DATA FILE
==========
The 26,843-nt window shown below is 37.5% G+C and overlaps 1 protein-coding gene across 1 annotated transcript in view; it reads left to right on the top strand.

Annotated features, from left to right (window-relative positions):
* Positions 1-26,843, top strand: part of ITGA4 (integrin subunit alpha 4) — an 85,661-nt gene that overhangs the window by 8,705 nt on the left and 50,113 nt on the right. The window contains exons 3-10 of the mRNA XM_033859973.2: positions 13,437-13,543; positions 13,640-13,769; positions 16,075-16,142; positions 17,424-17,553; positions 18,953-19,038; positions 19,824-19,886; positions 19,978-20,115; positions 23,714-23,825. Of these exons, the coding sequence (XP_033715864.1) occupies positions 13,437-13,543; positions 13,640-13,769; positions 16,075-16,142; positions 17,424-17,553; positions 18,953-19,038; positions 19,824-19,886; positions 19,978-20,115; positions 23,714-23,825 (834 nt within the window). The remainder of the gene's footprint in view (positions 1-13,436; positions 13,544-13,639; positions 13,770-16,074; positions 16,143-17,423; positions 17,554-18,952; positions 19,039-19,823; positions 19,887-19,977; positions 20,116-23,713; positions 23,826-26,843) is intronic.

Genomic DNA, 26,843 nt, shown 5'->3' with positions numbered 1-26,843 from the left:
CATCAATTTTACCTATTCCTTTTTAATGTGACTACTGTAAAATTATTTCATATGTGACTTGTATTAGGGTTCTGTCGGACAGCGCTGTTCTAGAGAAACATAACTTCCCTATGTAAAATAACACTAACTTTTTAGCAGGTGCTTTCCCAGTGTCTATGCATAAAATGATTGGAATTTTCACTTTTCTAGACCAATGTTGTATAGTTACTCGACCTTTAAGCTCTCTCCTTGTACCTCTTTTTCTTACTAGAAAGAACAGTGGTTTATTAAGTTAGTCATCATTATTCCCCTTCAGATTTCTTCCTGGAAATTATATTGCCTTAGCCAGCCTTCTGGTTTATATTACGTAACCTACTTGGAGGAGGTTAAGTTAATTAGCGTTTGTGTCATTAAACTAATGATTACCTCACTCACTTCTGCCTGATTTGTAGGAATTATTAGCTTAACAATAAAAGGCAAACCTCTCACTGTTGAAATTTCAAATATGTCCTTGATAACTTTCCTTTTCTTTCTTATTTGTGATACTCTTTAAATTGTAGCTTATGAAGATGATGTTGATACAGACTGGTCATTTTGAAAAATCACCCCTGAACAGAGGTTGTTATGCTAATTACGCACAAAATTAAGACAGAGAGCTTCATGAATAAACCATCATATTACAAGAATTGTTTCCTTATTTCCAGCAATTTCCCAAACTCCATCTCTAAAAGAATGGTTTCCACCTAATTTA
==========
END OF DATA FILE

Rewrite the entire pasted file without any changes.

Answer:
The 26,843-nt window shown below is 37.5% G+C and overlaps 1 protein-coding gene across 1 annotated transcript in view; it reads left to right on the top strand.

Annotated features, from left to right (window-relative positions):
* Positions 1-26,843, top strand: part of ITGA4 (integrin subunit alpha 4) — an 85,661-nt gene that overhangs the window by 8,705 nt on the left and 50,113 nt on the right. The window contains exons 3-10 of the mRNA XM_033859973.2: positions 13,437-13,543; positions 13,640-13,769; positions 16,075-16,142; positions 17,424-17,553; positions 18,953-19,038; positions 19,824-19,886; positions 19,978-20,115; positions 23,714-23,825. Of these exons, the coding sequence (XP_033715864.1) occupies positions 13,437-13,543; positions 13,640-13,769; positions 16,075-16,142; positions 17,424-17,553; positions 18,953-19,038; positions 19,824-19,886; positions 19,978-20,115; positions 23,714-23,825 (834 nt within the window). The remainder of the gene's footprint in view (positions 1-13,436; positions 13,544-13,639; positions 13,770-16,074; positions 16,143-17,423; positions 17,554-18,952; positions 19,039-19,823; positions 19,887-19,977; positions 20,116-23,713; positions 23,826-26,843) is intronic.

Genomic DNA, 26,843 nt, shown 5'->3' with positions numbered 1-26,843 from the left:
CATCAATTTTACCTATTCCTTTTTAATGTGACTACTGTAAAATTATTTCATATGTGACTTGTATTAGGGTTCTGTCGGACAGCGCTGTTCTAGAGAAACATAACTTCCCTATGTAAAATAACACTAACTTTTTAGCAGGTGCTTTCCCAGTGTCTATGCATAAAATGATTGGAATTTTCACTTTTCTAGACCAATGTTGTATAGTTACTCGACCTTTAAGCTCTCTCCTTGTACCTCTTTTTCTTACTAGAAAGAACAGTGGTTTATTAAGTTAGTCATCATTATTCCCCTTCAGATTTCTTCCTGGAAATTATATTGCCTTAGCCAGCCTTCTGGTTTATATTACGTAACCTACTTGGAGGAGGTTAAGTTAATTAGCGTTTGTGTCATTAAACTAATGATTACCTCACTCACTTCTGCCTGATTTGTAGGAATTATTAGCTTAACAATAAAAGGCAAACCTCTCACTGTTGAAATTTCAAATATGTCCTTGATAACTTTCCTTTTCTTTCTTATTTGTGATACTCTTTAAATTGTAGCTTATGAAGATGATGTTGATACAGACTGGTCATTTTGAAAAATCACCCCTGAACAGAGGTTGTTATGCTAATTACGCACAAAATTAAGACAGAGAGCTTCATGAATAAACCATCATATTACAAGAATTGTTTCCTTATTTCCAGCAATTTCCCAAACTCCATCTCTAAAAGAATGGTTTCCACCTAATTTA